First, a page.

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What is Ransomware?

Ransomware is a generic term for a computer virus that encrypts, or locks, computer files and folders with a password/encryption key unknown to the computer owner.  The individual or group responsible for the virus threatens to keep the information locked indefinitely or permanently delete it unless a monetary ransom is paid.  One of the most well-known ransomware viruses is the Cryptolocker.

How does my computer get infected?

Like most viruses, a ransomware virus is most commonly introduced onto a computer or computer network through the actions of a single, unsuspecting employee.  The following are examples of how someone can unintentionally acquire the virus:

  1. Email – this is the most common way of receiving a ransomware virus. Emails are “spoofed” to look like they are coming from a legitimate source.  Attached will often be a PDF document that the reader is tempted to open due to the genuine appearance of the email.  Once opened, the ransomware is installed and executed on the recipient’s computer.
  2. Website – when surfing the web and downloading free or even purchased content like music, games and software, viruses can be embedded in the download “package” secretly installing a virus.
  3. Thumb-drive – these infected devices are typically left behind on the floor or public location. The curiosity of the individual that finds the device prompts them to plug it in to a computer to see what’s on the drive.  As soon as the drive is accessed, the virus is installed and infects the computer.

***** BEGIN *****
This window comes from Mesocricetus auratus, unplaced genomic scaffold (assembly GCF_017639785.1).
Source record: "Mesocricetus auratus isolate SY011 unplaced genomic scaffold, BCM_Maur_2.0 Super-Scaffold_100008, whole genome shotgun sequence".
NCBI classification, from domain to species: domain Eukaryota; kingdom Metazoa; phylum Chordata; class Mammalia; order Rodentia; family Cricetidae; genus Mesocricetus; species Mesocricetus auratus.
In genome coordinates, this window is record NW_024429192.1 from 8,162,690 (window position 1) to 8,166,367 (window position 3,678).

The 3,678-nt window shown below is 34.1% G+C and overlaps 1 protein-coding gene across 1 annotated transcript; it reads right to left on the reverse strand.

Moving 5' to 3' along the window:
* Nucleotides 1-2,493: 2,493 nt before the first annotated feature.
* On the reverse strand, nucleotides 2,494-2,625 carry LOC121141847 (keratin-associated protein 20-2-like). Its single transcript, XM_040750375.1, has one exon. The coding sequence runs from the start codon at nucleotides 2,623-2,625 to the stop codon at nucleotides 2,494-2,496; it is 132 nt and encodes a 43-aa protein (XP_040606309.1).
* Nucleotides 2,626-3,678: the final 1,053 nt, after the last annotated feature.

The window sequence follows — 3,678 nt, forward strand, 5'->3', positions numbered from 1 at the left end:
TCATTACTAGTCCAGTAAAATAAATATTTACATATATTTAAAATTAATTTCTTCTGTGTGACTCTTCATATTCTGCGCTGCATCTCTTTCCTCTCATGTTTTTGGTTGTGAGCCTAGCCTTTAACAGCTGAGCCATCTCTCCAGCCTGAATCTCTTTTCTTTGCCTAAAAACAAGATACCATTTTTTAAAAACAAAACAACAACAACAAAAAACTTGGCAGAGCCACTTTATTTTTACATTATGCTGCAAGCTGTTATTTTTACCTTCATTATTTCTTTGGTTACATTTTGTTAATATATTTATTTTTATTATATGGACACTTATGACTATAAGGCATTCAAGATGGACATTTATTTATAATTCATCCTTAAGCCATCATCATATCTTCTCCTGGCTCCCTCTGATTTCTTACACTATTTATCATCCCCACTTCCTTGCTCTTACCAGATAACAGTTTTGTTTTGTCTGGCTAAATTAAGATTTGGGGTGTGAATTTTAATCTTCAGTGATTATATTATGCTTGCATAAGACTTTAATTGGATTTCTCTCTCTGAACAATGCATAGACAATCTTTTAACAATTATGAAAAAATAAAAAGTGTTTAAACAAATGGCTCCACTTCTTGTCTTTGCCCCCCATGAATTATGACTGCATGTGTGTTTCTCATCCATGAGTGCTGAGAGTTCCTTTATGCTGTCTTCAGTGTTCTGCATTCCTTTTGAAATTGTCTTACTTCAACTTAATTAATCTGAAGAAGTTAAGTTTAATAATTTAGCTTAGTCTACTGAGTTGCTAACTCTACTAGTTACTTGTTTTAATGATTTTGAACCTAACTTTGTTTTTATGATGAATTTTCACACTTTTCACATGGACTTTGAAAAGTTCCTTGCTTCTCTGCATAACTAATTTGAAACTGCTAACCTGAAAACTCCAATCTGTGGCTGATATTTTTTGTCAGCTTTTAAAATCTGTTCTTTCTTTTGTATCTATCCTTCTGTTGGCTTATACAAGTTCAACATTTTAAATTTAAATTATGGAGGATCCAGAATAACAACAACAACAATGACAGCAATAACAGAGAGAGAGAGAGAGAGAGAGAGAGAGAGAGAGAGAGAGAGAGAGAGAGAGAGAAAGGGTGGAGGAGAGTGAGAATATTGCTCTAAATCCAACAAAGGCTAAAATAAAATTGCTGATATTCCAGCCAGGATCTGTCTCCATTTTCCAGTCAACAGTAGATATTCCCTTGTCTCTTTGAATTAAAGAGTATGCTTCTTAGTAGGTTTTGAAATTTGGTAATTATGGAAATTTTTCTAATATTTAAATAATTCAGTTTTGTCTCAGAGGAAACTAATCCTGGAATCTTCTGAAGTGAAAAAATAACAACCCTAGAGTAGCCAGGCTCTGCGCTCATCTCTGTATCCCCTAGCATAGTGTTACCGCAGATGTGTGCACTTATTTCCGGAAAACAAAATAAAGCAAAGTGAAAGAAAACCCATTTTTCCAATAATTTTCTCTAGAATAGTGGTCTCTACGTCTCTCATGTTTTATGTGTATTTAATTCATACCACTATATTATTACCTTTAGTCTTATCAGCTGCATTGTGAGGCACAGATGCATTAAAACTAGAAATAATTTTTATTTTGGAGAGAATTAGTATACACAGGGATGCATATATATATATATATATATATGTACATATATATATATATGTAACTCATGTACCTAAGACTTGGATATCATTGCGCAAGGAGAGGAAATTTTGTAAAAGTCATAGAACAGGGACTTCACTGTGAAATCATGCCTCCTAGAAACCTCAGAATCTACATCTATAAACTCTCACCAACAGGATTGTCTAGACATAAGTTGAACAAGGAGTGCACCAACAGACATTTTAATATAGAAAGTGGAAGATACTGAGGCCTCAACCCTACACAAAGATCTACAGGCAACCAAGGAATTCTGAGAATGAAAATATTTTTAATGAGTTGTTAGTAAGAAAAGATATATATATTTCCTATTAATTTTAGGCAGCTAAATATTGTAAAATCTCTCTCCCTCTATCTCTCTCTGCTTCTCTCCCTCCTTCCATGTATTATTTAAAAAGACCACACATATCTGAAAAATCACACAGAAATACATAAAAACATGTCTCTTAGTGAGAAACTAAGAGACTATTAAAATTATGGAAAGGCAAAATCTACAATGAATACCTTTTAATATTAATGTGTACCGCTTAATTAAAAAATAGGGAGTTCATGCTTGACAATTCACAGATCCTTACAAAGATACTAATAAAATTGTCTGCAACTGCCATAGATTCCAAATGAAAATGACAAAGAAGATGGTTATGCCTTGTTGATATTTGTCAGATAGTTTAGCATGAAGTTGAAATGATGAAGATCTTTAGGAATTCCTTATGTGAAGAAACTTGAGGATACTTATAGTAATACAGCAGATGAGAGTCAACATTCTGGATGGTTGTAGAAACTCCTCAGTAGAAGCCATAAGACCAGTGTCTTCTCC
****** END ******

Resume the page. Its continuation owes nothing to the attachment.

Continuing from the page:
How bad can it get?

Like most viruses, ransomware infects as much as it can get to.  This is usually determined by the permission of the user who allowed the virus onto the computer.  Therefore, if the user only has access to the human resources files, those will be the only ones infected.  However, if the user is an administrator and has access to all files on the computer, server and network, then the virus can infect every company file and folder, ultimately bringing the company to its knees.


How do I protect myself and my organization from these viruses?

  1. Anti-SPAM software – ensure your email is being scanned for SPAM prior to reaching your email server. Many known illicit senders are blocked by SPAM filter software before they ever reach your computer.
  2. Anti-virus software – good anti-virus software will prevent viruses from being downloaded, installed and opened from a variety of sources. Unfortunately, the only way the anti-virus software company knows about a new virus is when someone gets infected (i.e. someone has to be the first victim).
  3. Backup – no matter how vigilant your organization may be, a virus can ultimately find its way onto your computer. Therefore, it is critical that you always backup your critical company information, keeping multiple generations (i.e. versions) of every file so that you can recover to a version that was backed up prior to the virus infection.
  4. Limit Authorization rights – grant employees access to the files and file shares required to do their job and no more than that. Separate files by job responsibility, security and privacy level into different folders with separate permissions.  Administrative users should have two accounts – one used when they need to do specific, network wide changes (i.e. admin work) and one for daily work that doesn’t require as much access (most of their daily work should be done using this account).
  5. Policies and procedures – it is critical that the organization’s employees know what is and isn’t permitted while on a computer at work. Policies around email use, website surfing and file sharing controls need to be documented and shared on a regular basis, with clearly established consequences.

To learn more about information protection and preservation strategies, visit us on the web at www.site2.com, or contact Scott Murray at 877-SITE-TWO, ext. 5312.